We love to go iceberg hunting near St. John’s! Icebergs are one of the most fascinating and awe-inspiring natural wonders on Earth. These massive floating ice chunks have captivated the imaginations for centuries, with their sheer size, unique shapes, and striking colors. From the towering ice formations of Antarctica to the majestic icebergs that drift along the coast of Newfoundland, there is something truly magical about these frozen giants.
In this blog post, we’ll take you “up the shore” to Ferryland. We found one of these giants, and even got to take a piece home to enjoy a delicious cocktail.
Never ask a lady her age
The age of an iceberg can vary depending on how it was formed. Icebergs that break off from glaciers or ice shelves can be thousands of years old! They are made up of compacted snow and ice that has accumulated over centuries. In some cases, icebergs may contain layers of ice that date back tens of thousands of years. This provides a unique record of climate and environmental conditions from the past. However, not all icebergs are ancient. Some may be relatively young, having formed from more recent snowfall and ice accumulation. Ultimately, the age of an iceberg will depend on a variety of factors. Its location, how it was formed, and how long it has been floating in the ocean.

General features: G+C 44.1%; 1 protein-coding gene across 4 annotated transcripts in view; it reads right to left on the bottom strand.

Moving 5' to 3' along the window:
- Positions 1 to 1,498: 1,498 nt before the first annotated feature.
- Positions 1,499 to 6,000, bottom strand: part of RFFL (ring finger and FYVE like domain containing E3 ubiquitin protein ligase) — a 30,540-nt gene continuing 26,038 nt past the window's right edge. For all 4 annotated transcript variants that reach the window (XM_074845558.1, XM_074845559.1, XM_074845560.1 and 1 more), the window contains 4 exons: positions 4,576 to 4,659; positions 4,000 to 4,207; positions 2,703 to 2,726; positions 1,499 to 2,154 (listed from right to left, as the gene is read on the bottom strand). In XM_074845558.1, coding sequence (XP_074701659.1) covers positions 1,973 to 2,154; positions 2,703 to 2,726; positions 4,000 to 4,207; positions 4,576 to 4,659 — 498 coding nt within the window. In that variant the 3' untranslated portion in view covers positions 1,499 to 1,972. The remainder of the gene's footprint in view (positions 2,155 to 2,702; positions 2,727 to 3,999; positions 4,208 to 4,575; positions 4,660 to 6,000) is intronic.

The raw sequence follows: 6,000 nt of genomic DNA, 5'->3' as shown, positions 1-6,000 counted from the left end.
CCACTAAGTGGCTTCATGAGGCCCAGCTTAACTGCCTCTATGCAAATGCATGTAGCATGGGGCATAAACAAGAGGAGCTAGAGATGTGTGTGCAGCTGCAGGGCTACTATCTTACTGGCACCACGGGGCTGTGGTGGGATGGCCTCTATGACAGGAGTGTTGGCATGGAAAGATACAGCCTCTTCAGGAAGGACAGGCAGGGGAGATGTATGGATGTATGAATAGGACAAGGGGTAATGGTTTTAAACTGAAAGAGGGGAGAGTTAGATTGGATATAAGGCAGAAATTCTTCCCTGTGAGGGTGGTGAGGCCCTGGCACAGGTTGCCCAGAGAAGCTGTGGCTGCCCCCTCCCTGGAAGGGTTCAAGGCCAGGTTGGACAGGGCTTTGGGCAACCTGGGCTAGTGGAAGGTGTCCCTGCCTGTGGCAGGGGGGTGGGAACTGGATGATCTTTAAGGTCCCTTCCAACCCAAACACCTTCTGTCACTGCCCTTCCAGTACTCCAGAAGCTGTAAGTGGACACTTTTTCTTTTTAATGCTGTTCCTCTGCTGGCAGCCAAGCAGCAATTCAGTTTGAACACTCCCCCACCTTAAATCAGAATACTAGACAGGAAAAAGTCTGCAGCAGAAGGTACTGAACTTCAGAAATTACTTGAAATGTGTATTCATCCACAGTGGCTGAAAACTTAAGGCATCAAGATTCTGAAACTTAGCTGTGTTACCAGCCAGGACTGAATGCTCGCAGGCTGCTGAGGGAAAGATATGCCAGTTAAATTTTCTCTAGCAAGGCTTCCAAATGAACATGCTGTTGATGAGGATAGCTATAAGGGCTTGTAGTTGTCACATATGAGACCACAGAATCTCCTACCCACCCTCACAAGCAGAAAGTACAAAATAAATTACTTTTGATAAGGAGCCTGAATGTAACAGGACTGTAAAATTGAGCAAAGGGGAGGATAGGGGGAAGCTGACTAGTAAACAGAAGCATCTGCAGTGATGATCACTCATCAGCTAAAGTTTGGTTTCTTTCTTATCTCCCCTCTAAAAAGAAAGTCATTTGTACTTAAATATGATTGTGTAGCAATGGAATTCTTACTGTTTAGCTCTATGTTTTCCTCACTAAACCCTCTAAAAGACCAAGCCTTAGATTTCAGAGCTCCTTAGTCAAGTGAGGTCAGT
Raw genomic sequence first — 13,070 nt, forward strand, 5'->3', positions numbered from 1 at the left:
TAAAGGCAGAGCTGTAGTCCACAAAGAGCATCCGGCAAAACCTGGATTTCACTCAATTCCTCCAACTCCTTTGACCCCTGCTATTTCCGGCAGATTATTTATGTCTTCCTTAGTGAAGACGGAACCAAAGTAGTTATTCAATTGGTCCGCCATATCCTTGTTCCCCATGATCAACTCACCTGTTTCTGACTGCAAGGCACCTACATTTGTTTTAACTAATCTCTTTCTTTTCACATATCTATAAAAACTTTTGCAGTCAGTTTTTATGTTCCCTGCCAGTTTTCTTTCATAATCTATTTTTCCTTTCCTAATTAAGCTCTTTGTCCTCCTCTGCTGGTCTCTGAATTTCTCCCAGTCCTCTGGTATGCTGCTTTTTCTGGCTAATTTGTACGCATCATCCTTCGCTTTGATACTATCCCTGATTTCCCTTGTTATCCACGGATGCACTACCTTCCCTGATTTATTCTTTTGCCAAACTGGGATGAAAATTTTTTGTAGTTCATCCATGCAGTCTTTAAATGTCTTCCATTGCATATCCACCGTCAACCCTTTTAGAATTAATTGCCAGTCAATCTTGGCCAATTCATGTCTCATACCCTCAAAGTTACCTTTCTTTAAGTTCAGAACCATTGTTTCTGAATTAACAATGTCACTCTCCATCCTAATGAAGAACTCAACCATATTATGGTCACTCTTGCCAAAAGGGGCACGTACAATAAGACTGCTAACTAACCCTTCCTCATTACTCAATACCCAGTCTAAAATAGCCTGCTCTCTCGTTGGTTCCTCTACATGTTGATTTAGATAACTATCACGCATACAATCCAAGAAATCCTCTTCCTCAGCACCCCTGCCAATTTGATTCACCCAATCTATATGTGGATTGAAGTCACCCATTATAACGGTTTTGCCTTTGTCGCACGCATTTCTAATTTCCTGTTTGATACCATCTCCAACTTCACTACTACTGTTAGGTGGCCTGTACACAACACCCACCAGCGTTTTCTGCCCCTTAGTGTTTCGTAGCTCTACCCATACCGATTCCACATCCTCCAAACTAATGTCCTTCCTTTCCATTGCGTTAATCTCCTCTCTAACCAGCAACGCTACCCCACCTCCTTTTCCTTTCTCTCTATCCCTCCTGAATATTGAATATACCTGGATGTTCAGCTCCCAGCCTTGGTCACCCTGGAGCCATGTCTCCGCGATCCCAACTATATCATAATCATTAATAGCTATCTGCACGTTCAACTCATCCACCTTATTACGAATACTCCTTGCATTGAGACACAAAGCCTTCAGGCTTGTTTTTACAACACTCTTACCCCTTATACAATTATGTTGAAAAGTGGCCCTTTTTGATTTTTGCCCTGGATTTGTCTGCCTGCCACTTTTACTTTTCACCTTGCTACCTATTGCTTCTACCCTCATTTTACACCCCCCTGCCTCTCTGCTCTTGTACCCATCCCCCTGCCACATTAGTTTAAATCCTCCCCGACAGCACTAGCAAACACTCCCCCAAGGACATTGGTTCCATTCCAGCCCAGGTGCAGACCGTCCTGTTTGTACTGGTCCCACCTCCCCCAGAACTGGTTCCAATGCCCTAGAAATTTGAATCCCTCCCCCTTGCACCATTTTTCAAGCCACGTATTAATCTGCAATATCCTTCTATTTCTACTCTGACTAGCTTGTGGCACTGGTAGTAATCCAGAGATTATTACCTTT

It's iceberg season!
Newfoundland is known for its iceberg season, which typically runs from April to June. During this time, large icebergs break off from glaciers in Greenland and float south along the Newfoundland coast. The icebergs become visible from shore, providing a stunning and unique natural spectacle for locals and visitors alike.
When you go iceberg hunting around Newfoundland, it is very important that you stay safe. Of course it’s okay to go onto a sheltered beach. Collect a bit of ice to take home for your drinks! But only when the waves are not big. Please don’t go down on the rocks at, for example, Cape Spear. A rogue wave is not uncommon in these parts. In fact, it’s also not uncommon for some curious sightseer to get swept out to sea. Obey the posted signs so that you’re around for years to come to continue to marvel at these giant wonders! Not only that, you’ll want to be around to enjoy a lovely cocktail with some millenia-old ice.
When you get your piece of ice home, there’s no need to gingerly chip pieces off. Simply wrap it in a clean towel or cloth, and beat it with a hammer or rolling pin. After a couple of whacks, open up your towel and collect your spoils. Best to put it in a bag and get it into the freezer right away.
After we’ve “processed” our ice, we like to reward ourselves with a refreshing gin and tonic. Pro Tip: Check out Wooden Walls Distilling on Harbour Drive in St. John’s to get your fabulous locally-distilled gin.
Need some other ideas of what to do here in St. John’s? Click on the button below to get access to our free guide! What to do, where to go, and what to see in St. John’s, Newfoundland.